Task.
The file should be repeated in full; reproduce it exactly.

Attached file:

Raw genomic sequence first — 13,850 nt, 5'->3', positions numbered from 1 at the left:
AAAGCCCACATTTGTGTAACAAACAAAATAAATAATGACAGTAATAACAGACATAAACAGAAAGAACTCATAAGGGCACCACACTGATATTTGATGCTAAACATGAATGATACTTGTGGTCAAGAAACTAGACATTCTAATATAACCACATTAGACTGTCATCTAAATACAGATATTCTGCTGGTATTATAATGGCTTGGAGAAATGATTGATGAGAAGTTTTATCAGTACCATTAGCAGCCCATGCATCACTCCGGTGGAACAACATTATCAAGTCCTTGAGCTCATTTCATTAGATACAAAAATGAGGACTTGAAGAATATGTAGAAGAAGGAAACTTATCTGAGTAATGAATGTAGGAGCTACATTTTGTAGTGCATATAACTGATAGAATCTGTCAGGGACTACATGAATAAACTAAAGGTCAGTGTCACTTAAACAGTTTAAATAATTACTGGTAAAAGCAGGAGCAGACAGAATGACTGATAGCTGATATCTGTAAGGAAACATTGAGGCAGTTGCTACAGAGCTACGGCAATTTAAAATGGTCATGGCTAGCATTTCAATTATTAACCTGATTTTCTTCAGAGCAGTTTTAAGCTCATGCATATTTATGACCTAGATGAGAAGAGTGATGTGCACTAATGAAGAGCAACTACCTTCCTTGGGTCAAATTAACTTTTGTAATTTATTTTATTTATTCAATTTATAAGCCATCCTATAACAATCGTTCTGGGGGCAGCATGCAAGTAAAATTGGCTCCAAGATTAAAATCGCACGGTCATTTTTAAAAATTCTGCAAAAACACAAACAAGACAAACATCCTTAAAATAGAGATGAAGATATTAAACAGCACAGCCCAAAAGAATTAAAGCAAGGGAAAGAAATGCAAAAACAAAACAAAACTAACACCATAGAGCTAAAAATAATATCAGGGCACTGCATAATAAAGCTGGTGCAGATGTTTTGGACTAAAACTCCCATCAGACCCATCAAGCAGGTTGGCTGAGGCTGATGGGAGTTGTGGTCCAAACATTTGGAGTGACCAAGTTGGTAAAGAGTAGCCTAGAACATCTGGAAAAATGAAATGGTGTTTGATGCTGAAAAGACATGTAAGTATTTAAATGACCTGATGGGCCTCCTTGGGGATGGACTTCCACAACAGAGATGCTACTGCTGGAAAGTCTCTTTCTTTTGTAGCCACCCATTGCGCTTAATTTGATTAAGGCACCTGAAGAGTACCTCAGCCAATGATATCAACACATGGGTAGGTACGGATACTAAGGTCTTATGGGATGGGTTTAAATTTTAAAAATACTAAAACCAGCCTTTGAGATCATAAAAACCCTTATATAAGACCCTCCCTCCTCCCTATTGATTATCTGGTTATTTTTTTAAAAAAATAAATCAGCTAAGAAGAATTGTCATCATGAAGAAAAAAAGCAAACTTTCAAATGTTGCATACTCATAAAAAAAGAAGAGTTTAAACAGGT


Raw genomic sequence first — 13,850 nt, 5'->3', positions numbered from 1 at the left:
AAAGCCCACATTTGTGTAACAAACAAAATAAATAATGACAGTAATAACAGACATAAACAGAAAGAACTCATAAGGGCACCACACTGATATTTGATGCTAAACATGAATGATACTTGTGGTCAAGAAACTAGACATTCTAATATAACCACATTAGACTGTCATCTAAATACAGATATTCTGCTGGTATTATAATGGCTTGGAGAAATGATTGATGAGAAGTTTTATCAGTACCATTAGCAGCCCATGCATCACTCCGGTGGAACAACATTATCAAGTCCTTGAGCTCATTTCATTAGATACAAAAATGAGGACTTGAAGAATATGTAGAAGAAGGAAACTTATCTGAGTAATGAATGTAGGAGCTACATTTTGTAGTGCATATAACTGATAGAATCTGTCAGGGACTACATGAATAAACTAAAGGTCAGTGTCACTTAAACAGTTTAAATAATTACTGGTAAAAGCAGGAGCAGACAGAATGACTGATAGCTGATATCTGTAAGGAAACATTGAGGCAGTTGCTACAGAGCTACGGCAATTTAAAATGGTCATGGCTAGCATTTCAATTATTAACCTGATTTTCTTCAGAGCAGTTTTAAGCTCATGCATATTTATGACCTAGATGAGAAGAGTGATGTGCACTAATGAAGAGCAACTACCTTCCTTGGGTCAAATTAACTTTTGTAATTTATTTTATTTATTCAATTTATAAGCCATCCTATAACAATCGTTCTGGGGGCAGCATGCAAGTAAAATTGGCTCCAAGATTAAAATCGCACGGTCATTTTTAAAAATTCTGCAAAAACACAAACAAGACAAACATCCTTAAAATAGAGATGAAGATATTAAACAGCACAGCCCAAAAGAATTAAAGCAAGGGAAAGAAATGCAAAAACAAAACAAAACTAACACCATAGAGCTAAAAATAATATCAGGGCACTGCATAATAAAGCTGGTGCAGATGTTTTGGACTAAAACTCCCATCAGACCCATCAAGCAGGTTGGCTGAGGCTGATGGGAGTTGTGGTCCAAACATTTGGAGTGACCAAGTTGGTAAAGAGTAGCCTAGAACATCTGGAAAAATGAAATGGTGTTTGATGCTGAAAAGACATGTAAGTATTTAAATGACCTGATGGGCCTCCTTGGGGATGGACTTCCACAACAGAGATGCTACTGCTGGAAAGTCTCTTTCTTTTGTAGCCACCCATTGCGCTTAATTTGATTAAGGCACCTGAAGAGTACCTCAGCCAATGATATCAACACATGGGTAGGTACGGATACTAAGGTCTTATGGGATGGGTTTAAATTTTAAAAATACTAAAACCAGCCTTTGAGATCATAAAAACCCTTATATAAGACCCTCCCTCCTCCCTATTGATTATCTGGTTATTTTTTTAAAAAAATAAATCAGCTAAGAAGAATTGTCATCATGAAGAAAAAAAGCAAACTTTCAAATGTTGCATACTCATAAAAAAAGAAGAGTTTAAACAGGT